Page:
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Brief History of Facebook


Since its inception, Facebook has been a part of many popular controversies. From stealing the idea from the Winklevoss Brothers to violating the privacy of its users, Zuckerberg has testified in front of U.S Congress many a time. Being the most popular social networking app, Facebook has become a part and parcel of our daily life. But how did it come into being? Who were the actual people behind this invention?

Brief Introduction

A science student at Harvard University, Mark Zuckerberg along with classmates, Eduardo Saverin, Dustin Moskovitz, and Chris Hughes invented Facebook. Surprisingly, the idea was inspired by a botched effort to rate one another’s pictures inside the campus. All of them got a warning from the university authorities but little did they all know what that half-baked idea will transform the future of social networking with 2 billion users as of 2018.

Hot or Not?: The Origin of Facebook

Zuckerberg, in 2003 was a sophomore student at Harvard, where he wrote the code of software for the website called Facemash. He had put his skills to questionable use by hacking into Harvard University’s security network, wherein the copied the student ID images used by the dormitories and used them to make his new website popular.

Website visitors could use Zuckerberg’s site to compare two student photos side-by-side and determine who was “hot” and who was “not.” Facemash was made public on October 28, 2003—and closed a few days later, after it was shut down by Harvard executives. In the aftermath, Zuckerberg faced serious charges of breach of security, violation of copyrights and individual privacy. Though he faced expulsion from Harvard for his actions, all charges against him were eventually dropped.

TheFacebook: An App for Harvard Students

On February 4, 2004, Zuckerberg launched a new website called TheFacebook. He named the site after the directories that were handed out to university students to help them to get to know one another better. A few days later, he found himself in trouble again when Harvard seniors Cameron Winklevoss, Tyler Winklevoss, and Divya Narendra accused him of stealing their ideas that they had intended to create a social networking website called Harvard Connection. The claimants later filed a lawsuit against Zuckerberg, however, the matter was eventually settled out of court.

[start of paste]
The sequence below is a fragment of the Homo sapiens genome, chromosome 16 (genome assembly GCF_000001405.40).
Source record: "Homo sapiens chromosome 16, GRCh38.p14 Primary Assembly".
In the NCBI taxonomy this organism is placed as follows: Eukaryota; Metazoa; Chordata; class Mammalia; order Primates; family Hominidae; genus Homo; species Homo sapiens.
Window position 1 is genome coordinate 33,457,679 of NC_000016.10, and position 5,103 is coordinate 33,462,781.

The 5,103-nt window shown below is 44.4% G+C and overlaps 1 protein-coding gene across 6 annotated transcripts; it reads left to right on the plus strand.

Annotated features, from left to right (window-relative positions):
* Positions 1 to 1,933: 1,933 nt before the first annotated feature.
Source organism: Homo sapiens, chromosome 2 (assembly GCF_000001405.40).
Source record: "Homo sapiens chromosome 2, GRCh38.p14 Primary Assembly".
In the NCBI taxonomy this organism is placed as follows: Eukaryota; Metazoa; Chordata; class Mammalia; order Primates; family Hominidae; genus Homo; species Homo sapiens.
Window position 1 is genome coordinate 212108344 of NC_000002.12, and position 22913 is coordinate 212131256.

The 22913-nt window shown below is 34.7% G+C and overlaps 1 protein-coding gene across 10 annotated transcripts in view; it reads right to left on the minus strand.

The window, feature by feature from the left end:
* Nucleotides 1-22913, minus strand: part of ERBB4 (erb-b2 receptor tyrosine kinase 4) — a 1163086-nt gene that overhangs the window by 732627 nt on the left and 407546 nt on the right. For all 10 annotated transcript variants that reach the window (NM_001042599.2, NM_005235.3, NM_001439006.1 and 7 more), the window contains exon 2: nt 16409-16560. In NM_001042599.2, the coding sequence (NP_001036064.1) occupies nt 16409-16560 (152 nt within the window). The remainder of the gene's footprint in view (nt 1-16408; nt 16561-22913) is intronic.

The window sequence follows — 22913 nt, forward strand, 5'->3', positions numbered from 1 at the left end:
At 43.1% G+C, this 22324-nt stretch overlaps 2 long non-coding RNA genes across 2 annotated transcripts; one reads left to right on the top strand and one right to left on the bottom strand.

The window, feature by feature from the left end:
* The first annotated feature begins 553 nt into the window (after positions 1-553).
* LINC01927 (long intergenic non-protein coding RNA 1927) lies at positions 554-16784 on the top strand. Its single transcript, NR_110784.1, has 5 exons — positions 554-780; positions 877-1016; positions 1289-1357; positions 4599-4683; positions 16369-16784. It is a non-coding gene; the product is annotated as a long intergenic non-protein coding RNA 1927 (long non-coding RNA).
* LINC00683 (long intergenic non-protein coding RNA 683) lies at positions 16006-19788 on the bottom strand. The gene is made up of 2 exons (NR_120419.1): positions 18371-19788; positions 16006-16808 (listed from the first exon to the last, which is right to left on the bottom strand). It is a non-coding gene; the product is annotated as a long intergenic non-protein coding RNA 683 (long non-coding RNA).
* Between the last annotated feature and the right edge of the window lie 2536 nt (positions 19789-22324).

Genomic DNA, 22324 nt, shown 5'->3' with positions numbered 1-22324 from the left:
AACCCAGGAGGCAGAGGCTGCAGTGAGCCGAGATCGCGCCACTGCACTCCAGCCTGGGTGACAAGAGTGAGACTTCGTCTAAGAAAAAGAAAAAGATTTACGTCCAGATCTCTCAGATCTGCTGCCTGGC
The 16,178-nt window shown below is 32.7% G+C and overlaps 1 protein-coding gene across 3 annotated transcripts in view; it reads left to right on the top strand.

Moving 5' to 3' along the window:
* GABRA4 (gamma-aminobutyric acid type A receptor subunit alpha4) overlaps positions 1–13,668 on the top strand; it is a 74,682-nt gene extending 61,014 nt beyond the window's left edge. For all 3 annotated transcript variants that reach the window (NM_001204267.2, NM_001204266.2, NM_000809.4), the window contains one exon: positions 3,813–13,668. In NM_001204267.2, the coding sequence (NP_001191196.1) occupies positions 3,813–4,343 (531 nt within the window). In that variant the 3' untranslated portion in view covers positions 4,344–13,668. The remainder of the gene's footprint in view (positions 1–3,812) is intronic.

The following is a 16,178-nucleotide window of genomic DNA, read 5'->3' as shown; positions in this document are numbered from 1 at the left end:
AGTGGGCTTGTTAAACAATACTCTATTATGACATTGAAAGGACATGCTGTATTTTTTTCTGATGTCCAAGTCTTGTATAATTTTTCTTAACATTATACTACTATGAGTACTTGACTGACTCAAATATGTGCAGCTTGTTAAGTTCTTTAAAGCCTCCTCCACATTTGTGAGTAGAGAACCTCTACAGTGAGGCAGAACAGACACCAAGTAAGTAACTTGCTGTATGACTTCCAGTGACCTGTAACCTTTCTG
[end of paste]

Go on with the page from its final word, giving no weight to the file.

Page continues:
Membership to the website was at first restricted to Harvard students. Over time, Zuckerberg enlisted a few of his fellow students to help grow the website. Eduardo Saverin, for example, worked on the business end while Dustin Moskovitz was brought on as a programmer. Andrew McCollum served as the site’s graphic artist and Chris Hughes became the de facto spokesperson. Together they worked as a team that helped expand the site to additional universities and colleges. From Harvard University, the website was later opened for the students of Stanford, Yale, and Columbia. Later on, the access was made available for everyone.

Facebook: The World’s Most Popular Social Network

In 2004, founder of Napster and an angel investor Sean Parker became the company’s president. The company changed the site’s name from TheFacebook to just Facebook after purchasing the domain name in 2005 for $200,000. The following year, venture capital firm Accel Partners invested $12.7 million in the company, which enabled the creation of a version of the network for high school students. Facebook later expanded to other networks and connected people from all around the world.

In September of 2006, Facebook announced that anyone who was at least 13 years old and had a valid email address could join. By 2009, it had become the world’s most used social networking service, according to a report by the analytics site

Social Welfare by the Zuckerbergs

While Zuckerberg’s antics and the site’s profits eventually led to him becoming the world’s youngest multi-billionaire, he’s done his part to spread the wealth around. He’s donated $100 million dollars to the Newark, New Jersey public school system, which had long been underfunded. In 2010, he signed a pledge, along with other wealthy businessmen, to donate at least half of his wealth to charity. Zuckerberg and his wife, Priscilla Chan, have donated $25 million toward fighting the Ebola virus and announced that they would contribute 99% of their Facebook shares to the Chan Zuckerberg’s Initiative to improve lives through education, health, scientific research, and energy.

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